If you hear the word ‘equator’ associated with a short sale, this does not mean that the property in question is located somewhere near the middle of the globe. It simply means that the short sale transaction (perhaps the property that you are listing, buying or selling) is being processed through an online (Internet-based) platform called Equator.
As of the time of this writing, the online platform, Equator, is used by Bank of America, Wells Fargo, Nationstar, GMAC, and Service One. While each of these servicing companies uses the system differently, the bottom line is that the system helps aid in the communication between all of the parties to the short sale transaction. The benefits of this system are that documents are uploaded instead of faxed, and messages are sent electronically instead of calling a toll-free number.
One of the unique attributes of Bank of America’s short sale processing via Equator is the request for the first five digits of the buyer’s social security number as well as other personal information about the buyer.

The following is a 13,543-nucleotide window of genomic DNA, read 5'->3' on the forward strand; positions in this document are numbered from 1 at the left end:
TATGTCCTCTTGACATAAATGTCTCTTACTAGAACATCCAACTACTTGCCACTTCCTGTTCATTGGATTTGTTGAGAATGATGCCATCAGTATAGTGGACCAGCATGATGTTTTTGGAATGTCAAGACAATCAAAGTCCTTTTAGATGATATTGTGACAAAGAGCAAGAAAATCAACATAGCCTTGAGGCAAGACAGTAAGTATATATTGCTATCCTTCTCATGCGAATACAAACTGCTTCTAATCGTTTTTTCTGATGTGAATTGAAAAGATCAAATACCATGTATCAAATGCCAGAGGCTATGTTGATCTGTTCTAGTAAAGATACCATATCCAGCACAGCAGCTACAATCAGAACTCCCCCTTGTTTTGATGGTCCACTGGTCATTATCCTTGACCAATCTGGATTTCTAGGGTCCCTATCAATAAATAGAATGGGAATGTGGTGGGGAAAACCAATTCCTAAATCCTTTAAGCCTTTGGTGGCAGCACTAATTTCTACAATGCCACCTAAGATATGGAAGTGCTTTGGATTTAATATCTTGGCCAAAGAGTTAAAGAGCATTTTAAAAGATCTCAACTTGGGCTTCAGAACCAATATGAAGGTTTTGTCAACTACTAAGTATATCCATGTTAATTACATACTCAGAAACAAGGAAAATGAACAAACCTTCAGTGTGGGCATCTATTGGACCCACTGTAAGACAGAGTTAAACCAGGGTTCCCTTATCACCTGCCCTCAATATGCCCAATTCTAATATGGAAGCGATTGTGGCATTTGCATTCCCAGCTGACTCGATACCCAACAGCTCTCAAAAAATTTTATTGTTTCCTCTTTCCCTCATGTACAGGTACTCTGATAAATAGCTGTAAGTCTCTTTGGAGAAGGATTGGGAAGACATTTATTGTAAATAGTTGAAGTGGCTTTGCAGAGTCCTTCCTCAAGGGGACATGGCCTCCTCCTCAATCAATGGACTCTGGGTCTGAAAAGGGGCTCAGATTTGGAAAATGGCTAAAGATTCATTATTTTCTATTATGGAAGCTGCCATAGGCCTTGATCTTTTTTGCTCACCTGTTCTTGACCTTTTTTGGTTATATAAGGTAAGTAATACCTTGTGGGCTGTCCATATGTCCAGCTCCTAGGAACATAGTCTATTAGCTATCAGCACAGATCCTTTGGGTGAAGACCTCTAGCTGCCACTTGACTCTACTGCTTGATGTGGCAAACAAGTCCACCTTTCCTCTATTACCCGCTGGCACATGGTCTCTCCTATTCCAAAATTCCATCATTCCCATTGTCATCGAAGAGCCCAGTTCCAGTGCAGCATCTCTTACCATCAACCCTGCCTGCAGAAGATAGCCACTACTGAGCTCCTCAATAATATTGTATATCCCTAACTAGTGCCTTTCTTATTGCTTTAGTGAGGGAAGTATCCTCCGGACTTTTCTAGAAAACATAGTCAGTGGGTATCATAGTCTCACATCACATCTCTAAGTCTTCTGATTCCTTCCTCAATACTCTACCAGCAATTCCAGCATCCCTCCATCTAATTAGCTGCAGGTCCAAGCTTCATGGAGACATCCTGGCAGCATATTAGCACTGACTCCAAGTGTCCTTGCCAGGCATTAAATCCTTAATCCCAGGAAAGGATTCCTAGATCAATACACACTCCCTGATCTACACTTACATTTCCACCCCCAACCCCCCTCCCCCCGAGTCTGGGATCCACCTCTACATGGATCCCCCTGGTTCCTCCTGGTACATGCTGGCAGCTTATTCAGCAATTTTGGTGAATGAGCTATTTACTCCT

When Bank of America added this tier to their short sale triage a few years back, one of the veeps advised me that this new step would help to assure that any transactions entering their system were not fraudulent in nature. And, believe it or not, Bank of America actually does verify the info you provide.
If you are buying or processing a Bank of America short sale through Equator, be prepared to provide this personal information along with your offer. If the buyer is unwilling to provide that information, Bank of America is generally unwilling to move forward—it doesn’t matter whether your offer is all cash and hundreds of thousands over asking price. Rules are rules, so be prepared to play by ‘em when it comes to B of A and the Equator system.
Photo: Flickr: miczanin